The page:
The gods who sustain you, and the teachers who initiate you, have given you a tremendous gift. It is fitting for you to recognize that and to respond accordingly. Gardner said that your initiators and high priestesses can't ask you for money: common courtesy says that they should not have to do so. If we want to be harbingers of a New Age and founders of a new magical community, we are going to have to accept our responsibilities to our community and to those who work to build and sustain it.


Alexandra said...

There are a number of problems when you charge for services, some of them you already touched on a previous article. I see no issue in paying for the props required in a initiation rite, however, if someone starts to rely on initiation services among other things of a purely spiritual nature, to survive and make a living, then that person is commercializing her craft. You speak of the pagan who wants to have everything handed out for free, yet you dont speak on the spiritual "master" who turned her/his spirituality into a trade and that to get more costumers in order to pay bills doesnt disclose all information, promisses things that he/she can't deliever and so on. This is, in my book, shamefull. The instruction should indeed be given free for the one who is recieving a gift is not only the one who is being imparted with knowledge but also the one who is furthering his education by teaching someone else and also doing his duty as a custodian of a given tradition. Remember, a teacher/student relationship is not unilateral, far from it.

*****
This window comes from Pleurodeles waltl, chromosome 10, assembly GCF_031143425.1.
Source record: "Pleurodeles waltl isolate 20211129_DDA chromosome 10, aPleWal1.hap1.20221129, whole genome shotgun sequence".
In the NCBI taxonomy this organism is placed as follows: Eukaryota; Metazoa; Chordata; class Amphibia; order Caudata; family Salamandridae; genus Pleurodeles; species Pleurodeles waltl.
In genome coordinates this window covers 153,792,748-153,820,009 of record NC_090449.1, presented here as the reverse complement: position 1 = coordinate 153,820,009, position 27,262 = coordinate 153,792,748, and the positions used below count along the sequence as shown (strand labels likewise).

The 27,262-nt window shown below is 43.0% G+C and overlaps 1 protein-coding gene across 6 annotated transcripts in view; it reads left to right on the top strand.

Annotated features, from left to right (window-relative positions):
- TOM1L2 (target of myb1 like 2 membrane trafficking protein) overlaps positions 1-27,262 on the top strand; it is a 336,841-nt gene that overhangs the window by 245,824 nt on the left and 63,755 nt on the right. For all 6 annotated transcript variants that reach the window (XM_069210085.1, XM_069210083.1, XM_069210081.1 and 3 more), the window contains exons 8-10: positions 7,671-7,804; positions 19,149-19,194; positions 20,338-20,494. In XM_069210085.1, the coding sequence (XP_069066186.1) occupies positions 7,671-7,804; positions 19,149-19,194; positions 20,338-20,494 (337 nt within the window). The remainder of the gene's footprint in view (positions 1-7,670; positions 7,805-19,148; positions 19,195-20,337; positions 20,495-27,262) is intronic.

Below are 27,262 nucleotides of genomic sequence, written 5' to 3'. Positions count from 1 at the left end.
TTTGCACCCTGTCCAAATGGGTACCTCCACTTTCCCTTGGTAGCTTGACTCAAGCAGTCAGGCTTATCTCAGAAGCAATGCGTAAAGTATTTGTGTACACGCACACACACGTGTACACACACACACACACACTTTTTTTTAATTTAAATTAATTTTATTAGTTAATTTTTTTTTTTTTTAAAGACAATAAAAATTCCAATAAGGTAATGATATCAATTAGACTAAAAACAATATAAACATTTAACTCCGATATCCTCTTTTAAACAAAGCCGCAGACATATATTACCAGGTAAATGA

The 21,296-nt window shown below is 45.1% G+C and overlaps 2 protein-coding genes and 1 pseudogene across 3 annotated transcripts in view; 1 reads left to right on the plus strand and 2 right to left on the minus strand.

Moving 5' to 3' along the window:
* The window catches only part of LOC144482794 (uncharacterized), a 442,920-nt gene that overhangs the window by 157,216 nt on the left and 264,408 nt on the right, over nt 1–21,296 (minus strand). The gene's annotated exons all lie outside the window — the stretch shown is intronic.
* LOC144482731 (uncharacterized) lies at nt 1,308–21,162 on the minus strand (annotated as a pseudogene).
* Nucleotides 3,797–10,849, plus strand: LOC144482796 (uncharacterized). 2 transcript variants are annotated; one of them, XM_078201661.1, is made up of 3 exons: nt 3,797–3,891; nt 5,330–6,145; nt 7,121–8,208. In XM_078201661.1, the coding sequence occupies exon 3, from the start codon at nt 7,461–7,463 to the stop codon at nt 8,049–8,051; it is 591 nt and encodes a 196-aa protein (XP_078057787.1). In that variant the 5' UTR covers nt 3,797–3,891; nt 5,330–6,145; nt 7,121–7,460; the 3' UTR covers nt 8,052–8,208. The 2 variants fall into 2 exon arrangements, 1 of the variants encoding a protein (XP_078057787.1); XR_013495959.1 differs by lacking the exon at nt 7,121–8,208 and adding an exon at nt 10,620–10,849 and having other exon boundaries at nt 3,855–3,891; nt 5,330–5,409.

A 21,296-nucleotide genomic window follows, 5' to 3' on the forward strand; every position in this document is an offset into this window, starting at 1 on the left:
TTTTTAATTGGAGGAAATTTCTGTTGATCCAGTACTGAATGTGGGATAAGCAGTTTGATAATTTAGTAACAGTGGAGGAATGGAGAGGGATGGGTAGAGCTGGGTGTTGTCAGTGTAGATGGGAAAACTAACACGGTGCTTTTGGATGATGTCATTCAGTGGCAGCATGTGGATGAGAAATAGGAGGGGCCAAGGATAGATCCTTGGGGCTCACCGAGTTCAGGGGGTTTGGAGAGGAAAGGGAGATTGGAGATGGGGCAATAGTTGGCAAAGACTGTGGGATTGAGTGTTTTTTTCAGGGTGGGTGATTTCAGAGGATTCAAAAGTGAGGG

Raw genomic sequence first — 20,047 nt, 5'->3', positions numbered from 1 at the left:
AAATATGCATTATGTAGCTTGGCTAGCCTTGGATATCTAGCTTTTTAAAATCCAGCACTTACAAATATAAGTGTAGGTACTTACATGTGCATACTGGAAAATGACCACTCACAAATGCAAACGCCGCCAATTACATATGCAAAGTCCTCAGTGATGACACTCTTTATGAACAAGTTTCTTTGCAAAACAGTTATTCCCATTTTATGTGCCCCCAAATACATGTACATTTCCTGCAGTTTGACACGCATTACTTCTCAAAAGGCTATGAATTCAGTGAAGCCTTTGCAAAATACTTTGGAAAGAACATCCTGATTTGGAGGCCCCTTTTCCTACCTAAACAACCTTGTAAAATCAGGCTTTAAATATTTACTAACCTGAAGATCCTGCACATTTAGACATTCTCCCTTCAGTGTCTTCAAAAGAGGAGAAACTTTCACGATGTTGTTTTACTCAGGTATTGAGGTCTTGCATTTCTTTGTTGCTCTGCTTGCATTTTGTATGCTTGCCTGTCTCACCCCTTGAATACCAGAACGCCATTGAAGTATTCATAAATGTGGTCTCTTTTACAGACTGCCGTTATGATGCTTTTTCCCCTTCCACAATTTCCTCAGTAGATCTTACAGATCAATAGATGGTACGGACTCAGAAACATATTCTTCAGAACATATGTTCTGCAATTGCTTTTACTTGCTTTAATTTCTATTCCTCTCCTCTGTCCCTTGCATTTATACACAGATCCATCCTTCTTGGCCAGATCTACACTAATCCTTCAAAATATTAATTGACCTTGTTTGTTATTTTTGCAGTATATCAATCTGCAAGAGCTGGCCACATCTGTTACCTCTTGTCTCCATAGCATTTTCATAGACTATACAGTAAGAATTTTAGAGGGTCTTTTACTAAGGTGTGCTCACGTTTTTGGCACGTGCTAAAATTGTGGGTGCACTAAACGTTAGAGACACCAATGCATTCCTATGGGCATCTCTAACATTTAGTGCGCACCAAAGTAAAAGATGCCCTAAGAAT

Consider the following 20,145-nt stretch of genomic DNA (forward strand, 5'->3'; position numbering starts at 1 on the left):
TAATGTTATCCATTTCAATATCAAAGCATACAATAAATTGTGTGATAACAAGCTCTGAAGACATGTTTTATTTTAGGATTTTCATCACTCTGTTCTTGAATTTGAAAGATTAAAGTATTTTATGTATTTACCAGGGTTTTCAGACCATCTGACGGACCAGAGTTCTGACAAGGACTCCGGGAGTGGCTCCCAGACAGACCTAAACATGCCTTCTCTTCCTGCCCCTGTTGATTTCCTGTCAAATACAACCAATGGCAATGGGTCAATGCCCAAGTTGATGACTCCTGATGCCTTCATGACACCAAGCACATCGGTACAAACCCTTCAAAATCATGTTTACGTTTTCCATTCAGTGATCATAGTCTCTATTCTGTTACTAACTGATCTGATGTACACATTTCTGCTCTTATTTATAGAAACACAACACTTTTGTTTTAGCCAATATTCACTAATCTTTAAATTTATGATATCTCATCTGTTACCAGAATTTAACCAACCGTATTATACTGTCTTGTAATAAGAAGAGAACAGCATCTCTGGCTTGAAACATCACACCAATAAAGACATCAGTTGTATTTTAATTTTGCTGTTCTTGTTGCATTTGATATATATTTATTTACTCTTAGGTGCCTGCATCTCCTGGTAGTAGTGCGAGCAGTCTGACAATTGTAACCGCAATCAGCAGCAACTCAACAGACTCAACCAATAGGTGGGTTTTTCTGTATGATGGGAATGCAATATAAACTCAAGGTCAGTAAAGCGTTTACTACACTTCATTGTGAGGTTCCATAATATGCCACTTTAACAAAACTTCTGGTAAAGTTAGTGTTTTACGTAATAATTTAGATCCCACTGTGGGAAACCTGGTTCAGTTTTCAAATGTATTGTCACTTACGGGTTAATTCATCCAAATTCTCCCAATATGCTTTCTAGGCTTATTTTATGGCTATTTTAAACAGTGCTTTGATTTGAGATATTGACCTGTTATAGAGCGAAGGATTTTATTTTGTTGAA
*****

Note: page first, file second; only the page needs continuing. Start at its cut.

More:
I remember Isaac Bonewits and his appeals to the pagan community. One of them was because he and his wife couldnt hire a moving company to take their furniture with them. Go figure.

Galina Krasskova said...

You wouldn't balk at paying your doctor, manicurist, hairdresser or dentist. Neither should you balk at paying your spiritual consultant/technician. Those who do this type of work have sacrificed long and hard to gain mastery. They're providing something that you cannot provide for yourself. It's a matter of respect for the services they're providing and for the spirit of exchange itself. It truly boggles that this would even be an issue but there you have it.

Kenaz Filan said...